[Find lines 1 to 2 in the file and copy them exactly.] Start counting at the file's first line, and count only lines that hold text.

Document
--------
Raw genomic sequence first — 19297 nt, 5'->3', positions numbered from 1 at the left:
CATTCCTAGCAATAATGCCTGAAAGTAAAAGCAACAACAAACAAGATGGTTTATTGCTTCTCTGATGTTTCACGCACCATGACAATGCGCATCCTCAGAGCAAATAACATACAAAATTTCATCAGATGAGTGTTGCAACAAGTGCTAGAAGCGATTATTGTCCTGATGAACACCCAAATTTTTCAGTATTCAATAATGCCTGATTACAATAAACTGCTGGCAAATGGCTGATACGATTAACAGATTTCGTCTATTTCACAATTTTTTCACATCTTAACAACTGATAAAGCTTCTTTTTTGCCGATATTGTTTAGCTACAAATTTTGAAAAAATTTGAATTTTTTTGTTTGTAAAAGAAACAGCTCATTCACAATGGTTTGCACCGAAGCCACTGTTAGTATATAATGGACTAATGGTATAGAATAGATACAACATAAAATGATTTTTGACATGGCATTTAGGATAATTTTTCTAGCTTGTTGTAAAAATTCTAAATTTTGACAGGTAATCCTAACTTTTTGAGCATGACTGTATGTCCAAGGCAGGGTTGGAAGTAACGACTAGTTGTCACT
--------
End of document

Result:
Raw genomic sequence first — 19297 nt, 5'->3', positions numbered from 1 at the left:
CATTCCTAGCAATAATGCCTGAAAGTAAAAGCAACAACAAACAAGATGGTTTATTGCTTCTCTGATGTTTCACGCACCATGACAATGCGCATCCTCAGAGCAAATAACATACAAAATTTCATCAGATGAGTGTTGCAACAAGTGCTAGAAGCGATTATTGTCCTGATGAACACCCAAATTTTTCAGTATTCAATAATGCCTGATTACAATAAACTGCTGGCAAATGGCTGATACGATTAACAGATTTCGTCTATTTCACAATTTTTTCACATCTTAACAACTGATAAAGCTTCTTTTTTGCCGATATTGTTTAGCTACAAATTTTGAAAAAATTTGAATTTTTTTGTTTGTAAAAGAAACAGCTCATTCACAATGGTTTGCACCGAAGCCACTGTTAGTATATAATGGACTAATGGTATAGAATAGATACAACATAAAATGATTTTTGACATGGCATTTAGGATAATTTTTCTAGCTTGTTGTAAAAATTCTAAATTTTGACAGGTAATCCTAACTTTTTGAGCATGACTGTATGTCCAAGGCAGGGTTGGAAGTAACGACTAGTTGTCACT